Tuesday, February 17, 2009
Pradak village, sometimes called Preah Dak, now a flourishing community with lots of houses selling rattan souvenirs and palm sugar, but a decade ago, a very poor village which you missed in the blink of an eye on the road to Banteay Srei. It's noticeable as you pass by each house, how many of them have a well and water-pump donated by a well-wisher from the States or England nowadays. I headed for Wat Pradak where the local weaving co-operative have set up a weaving center in the grounds of the pagoda and provide high quality silk kramas, sampots and accessories to the Artisans d'Angkor retail outlets in Siem Reap. They were more than happy to let me wander around taking photos and asking questions but they had nothing for sale on the premises as all of their output goes to their retail partners. The girls at the weaving looms were a happy bunch and smiles and a few pros sa-aat's later and I was on my way. Next stop was a relic of the Angkorean period, 9th century to be precise, when much of the village would've been underwater as part of the now-dry East Baray and Krol Romeas was a type of sluice gate that was used to regulate the flow of water in and out of the baray, and into the Roluos River. Today its just a series of laterite walls and foundations where the locals grow herbs and vegetables, though it was obvious some survey and excavation work had recently taken place to determine its correct use. It's also fancifully called a rhinoceros pit and measures 40 by 100 metres. This is where I heard a trio of kick-boxers practicing their art in a clump of trees nearby.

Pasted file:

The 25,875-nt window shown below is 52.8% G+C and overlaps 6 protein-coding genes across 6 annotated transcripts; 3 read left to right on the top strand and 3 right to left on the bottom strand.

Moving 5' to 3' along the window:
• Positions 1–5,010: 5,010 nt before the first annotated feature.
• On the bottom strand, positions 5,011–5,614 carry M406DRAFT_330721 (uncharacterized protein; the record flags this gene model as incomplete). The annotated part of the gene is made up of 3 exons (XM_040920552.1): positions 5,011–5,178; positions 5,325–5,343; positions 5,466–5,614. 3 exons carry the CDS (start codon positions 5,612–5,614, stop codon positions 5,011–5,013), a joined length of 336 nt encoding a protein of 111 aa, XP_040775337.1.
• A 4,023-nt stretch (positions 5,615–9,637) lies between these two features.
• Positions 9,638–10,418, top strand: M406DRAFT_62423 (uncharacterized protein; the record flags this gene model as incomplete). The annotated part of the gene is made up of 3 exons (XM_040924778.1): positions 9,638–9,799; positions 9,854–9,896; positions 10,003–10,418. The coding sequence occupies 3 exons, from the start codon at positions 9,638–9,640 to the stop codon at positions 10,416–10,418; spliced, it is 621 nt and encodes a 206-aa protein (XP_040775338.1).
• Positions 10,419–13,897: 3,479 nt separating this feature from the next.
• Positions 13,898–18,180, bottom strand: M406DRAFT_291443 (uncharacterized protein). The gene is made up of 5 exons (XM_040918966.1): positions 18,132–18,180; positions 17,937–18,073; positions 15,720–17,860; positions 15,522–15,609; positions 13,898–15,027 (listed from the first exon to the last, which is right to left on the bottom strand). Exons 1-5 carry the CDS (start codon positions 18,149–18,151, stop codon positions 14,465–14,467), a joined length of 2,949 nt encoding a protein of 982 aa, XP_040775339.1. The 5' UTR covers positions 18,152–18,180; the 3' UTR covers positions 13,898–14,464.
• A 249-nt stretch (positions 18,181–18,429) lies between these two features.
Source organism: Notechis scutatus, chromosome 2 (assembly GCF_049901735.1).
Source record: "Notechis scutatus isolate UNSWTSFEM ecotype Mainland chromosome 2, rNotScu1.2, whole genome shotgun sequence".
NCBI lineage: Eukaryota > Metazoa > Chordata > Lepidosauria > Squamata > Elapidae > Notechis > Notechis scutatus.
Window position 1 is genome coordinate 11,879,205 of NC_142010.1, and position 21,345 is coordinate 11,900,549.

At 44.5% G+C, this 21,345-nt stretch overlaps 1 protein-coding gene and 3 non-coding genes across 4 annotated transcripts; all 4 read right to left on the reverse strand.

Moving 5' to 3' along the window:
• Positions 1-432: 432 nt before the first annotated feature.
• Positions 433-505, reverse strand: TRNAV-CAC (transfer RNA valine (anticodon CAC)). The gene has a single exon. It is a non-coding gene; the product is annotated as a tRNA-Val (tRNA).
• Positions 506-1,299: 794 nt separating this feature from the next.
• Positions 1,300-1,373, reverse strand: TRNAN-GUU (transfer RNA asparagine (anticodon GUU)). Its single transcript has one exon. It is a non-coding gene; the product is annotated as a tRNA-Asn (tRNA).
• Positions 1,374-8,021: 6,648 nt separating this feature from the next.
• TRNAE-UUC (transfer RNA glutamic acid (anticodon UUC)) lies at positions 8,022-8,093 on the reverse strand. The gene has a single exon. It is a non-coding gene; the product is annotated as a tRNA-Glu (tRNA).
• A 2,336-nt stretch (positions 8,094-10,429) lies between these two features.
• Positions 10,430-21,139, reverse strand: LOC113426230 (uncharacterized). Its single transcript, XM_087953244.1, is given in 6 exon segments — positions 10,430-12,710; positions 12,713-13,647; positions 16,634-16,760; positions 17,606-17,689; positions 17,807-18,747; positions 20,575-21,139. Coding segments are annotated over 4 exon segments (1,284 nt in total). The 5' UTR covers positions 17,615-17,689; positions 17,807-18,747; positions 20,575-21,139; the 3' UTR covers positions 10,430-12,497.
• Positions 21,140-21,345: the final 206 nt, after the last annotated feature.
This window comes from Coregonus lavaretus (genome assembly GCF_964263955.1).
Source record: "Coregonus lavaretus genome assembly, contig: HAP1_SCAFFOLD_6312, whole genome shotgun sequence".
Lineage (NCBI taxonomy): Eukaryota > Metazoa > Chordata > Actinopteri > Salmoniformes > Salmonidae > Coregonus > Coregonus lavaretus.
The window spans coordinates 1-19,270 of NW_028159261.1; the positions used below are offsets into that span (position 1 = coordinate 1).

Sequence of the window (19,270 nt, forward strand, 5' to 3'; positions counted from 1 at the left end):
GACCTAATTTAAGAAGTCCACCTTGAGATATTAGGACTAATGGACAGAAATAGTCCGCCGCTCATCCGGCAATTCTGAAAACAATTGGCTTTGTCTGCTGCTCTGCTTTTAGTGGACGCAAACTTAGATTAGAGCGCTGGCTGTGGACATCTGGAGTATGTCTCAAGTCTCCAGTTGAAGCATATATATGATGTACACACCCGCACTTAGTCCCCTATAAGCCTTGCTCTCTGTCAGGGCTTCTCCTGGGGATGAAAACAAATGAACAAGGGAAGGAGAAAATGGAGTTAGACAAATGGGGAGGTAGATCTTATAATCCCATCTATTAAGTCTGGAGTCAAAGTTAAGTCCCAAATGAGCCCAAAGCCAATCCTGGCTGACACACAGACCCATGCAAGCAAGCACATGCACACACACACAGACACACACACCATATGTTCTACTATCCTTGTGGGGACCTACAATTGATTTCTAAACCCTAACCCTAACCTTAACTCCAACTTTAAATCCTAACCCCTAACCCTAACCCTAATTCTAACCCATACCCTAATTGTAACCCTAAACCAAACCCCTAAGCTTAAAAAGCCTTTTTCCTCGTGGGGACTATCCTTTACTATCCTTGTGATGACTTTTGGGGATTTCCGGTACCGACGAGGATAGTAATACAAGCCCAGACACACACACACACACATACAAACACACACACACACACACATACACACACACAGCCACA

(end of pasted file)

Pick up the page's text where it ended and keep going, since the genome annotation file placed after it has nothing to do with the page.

Weaving a sampot with the tools of the trade on her bench, including her prize possession, her mobile phone
I counted at least sixteen weaving looms in the co-operative's building in the grounds of Wat Pradak